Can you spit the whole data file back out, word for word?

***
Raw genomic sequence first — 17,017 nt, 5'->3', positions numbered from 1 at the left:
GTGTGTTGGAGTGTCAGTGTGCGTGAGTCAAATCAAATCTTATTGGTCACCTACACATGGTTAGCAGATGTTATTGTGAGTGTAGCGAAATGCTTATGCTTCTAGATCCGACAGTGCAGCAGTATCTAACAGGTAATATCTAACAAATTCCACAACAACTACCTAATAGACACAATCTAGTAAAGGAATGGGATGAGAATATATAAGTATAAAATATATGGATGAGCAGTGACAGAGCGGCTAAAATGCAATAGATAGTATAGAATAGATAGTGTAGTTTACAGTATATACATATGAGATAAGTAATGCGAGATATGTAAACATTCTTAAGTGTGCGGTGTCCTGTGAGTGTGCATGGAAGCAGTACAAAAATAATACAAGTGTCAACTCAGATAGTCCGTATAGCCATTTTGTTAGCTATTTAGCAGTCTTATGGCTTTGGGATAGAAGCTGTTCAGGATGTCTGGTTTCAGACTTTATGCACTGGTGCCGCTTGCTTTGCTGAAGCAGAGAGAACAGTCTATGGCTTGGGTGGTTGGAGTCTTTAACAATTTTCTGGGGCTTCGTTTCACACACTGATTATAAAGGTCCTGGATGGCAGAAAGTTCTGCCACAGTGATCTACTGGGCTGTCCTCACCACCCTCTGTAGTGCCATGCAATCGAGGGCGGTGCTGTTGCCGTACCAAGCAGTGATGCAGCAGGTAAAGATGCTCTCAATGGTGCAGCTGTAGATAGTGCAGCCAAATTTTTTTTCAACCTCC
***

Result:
Raw genomic sequence first — 17,017 nt, 5'->3', positions numbered from 1 at the left:
GTGTGTTGGAGTGTCAGTGTGCGTGAGTCAAATCAAATCTTATTGGTCACCTACACATGGTTAGCAGATGTTATTGTGAGTGTAGCGAAATGCTTATGCTTCTAGATCCGACAGTGCAGCAGTATCTAACAGGTAATATCTAACAAATTCCACAACAACTACCTAATAGACACAATCTAGTAAAGGAATGGGATGAGAATATATAAGTATAAAATATATGGATGAGCAGTGACAGAGCGGCTAAAATGCAATAGATAGTATAGAATAGATAGTGTAGTTTACAGTATATACATATGAGATAAGTAATGCGAGATATGTAAACATTCTTAAGTGTGCGGTGTCCTGTGAGTGTGCATGGAAGCAGTACAAAAATAATACAAGTGTCAACTCAGATAGTCCGTATAGCCATTTTGTTAGCTATTTAGCAGTCTTATGGCTTTGGGATAGAAGCTGTTCAGGATGTCTGGTTTCAGACTTTATGCACTGGTGCCGCTTGCTTTGCTGAAGCAGAGAGAACAGTCTATGGCTTGGGTGGTTGGAGTCTTTAACAATTTTCTGGGGCTTCGTTTCACACACTGATTATAAAGGTCCTGGATGGCAGAAAGTTCTGCCACAGTGATCTACTGGGCTGTCCTCACCACCCTCTGTAGTGCCATGCAATCGAGGGCGGTGCTGTTGCCGTACCAAGCAGTGATGCAGCAGGTAAAGATGCTCTCAATGGTGCAGCTGTAGATAGTGCAGCCAAATTTTTTTTCAACCTCC